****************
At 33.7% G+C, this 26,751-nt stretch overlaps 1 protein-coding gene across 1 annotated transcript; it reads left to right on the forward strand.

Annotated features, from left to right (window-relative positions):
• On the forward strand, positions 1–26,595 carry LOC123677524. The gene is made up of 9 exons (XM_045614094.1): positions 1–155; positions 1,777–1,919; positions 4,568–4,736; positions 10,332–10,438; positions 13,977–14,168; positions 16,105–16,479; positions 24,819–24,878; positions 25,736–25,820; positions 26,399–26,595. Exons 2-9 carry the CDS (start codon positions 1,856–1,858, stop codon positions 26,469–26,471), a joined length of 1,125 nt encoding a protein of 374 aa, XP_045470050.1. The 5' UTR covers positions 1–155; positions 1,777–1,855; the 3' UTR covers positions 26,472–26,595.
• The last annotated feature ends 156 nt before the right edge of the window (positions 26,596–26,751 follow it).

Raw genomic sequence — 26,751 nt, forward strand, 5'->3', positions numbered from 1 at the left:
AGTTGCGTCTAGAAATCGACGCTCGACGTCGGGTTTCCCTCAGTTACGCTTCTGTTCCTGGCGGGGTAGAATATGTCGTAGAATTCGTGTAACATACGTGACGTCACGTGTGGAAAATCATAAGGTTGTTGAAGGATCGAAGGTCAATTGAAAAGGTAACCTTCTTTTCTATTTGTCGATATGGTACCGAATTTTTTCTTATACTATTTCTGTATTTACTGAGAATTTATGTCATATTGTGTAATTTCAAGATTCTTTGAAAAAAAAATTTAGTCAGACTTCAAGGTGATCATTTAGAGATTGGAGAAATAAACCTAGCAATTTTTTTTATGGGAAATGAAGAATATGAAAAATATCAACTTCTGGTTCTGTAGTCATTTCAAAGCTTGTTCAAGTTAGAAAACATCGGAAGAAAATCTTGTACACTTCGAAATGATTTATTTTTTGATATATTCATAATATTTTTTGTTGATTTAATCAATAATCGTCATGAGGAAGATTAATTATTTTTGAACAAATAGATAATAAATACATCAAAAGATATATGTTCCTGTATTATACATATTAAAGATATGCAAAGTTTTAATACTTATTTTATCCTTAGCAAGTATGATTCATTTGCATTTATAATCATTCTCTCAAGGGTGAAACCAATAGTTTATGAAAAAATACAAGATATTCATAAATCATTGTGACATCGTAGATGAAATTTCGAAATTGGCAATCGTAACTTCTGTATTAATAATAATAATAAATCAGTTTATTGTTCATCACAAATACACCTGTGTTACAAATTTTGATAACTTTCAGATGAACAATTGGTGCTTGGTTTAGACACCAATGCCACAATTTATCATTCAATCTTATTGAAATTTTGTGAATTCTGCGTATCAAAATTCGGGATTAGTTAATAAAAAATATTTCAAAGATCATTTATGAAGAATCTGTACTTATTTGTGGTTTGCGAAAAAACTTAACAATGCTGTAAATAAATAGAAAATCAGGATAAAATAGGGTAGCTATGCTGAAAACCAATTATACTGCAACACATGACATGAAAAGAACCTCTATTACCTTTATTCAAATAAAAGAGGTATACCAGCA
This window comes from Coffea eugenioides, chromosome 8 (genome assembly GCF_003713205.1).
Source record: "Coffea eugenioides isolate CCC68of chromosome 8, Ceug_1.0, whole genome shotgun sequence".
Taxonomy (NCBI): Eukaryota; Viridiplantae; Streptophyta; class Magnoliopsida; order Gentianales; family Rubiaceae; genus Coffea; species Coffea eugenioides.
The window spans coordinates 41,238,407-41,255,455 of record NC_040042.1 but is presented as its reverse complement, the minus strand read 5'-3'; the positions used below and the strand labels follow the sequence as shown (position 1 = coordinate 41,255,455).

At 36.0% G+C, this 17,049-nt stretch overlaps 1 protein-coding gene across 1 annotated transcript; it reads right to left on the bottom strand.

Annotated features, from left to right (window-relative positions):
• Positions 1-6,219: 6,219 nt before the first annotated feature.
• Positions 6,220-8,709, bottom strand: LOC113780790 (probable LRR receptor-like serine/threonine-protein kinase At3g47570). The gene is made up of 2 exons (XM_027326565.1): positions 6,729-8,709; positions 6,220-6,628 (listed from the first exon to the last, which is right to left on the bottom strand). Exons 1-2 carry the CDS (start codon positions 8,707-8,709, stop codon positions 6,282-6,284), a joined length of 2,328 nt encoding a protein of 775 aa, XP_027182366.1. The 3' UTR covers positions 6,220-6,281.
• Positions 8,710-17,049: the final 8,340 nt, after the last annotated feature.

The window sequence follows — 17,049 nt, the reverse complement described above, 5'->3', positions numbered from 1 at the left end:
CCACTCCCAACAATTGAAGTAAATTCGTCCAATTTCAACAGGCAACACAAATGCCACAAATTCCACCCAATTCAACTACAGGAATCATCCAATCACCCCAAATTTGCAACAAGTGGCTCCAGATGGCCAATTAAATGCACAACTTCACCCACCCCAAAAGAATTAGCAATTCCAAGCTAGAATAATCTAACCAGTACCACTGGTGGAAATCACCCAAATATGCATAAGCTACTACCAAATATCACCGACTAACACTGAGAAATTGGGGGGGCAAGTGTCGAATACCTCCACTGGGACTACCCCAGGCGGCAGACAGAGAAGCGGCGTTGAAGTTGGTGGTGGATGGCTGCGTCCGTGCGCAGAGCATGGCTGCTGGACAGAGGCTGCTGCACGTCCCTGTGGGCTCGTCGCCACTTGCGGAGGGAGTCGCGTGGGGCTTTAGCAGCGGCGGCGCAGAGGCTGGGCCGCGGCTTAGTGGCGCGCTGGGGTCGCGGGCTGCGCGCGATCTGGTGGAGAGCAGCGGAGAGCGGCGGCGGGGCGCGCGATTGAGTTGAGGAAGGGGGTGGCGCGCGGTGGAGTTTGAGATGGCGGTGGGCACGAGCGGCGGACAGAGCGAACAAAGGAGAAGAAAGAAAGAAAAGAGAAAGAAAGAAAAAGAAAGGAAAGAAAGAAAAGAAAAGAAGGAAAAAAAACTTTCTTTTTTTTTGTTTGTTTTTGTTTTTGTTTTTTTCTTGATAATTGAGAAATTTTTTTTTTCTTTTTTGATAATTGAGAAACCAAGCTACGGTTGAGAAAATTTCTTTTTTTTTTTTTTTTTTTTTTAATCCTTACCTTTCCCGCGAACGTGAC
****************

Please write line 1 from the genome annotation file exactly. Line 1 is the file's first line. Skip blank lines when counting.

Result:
At 33.7% G+C, this 26,751-nt stretch overlaps 1 protein-coding gene across 1 annotated transcript; it reads left to right on the forward strand.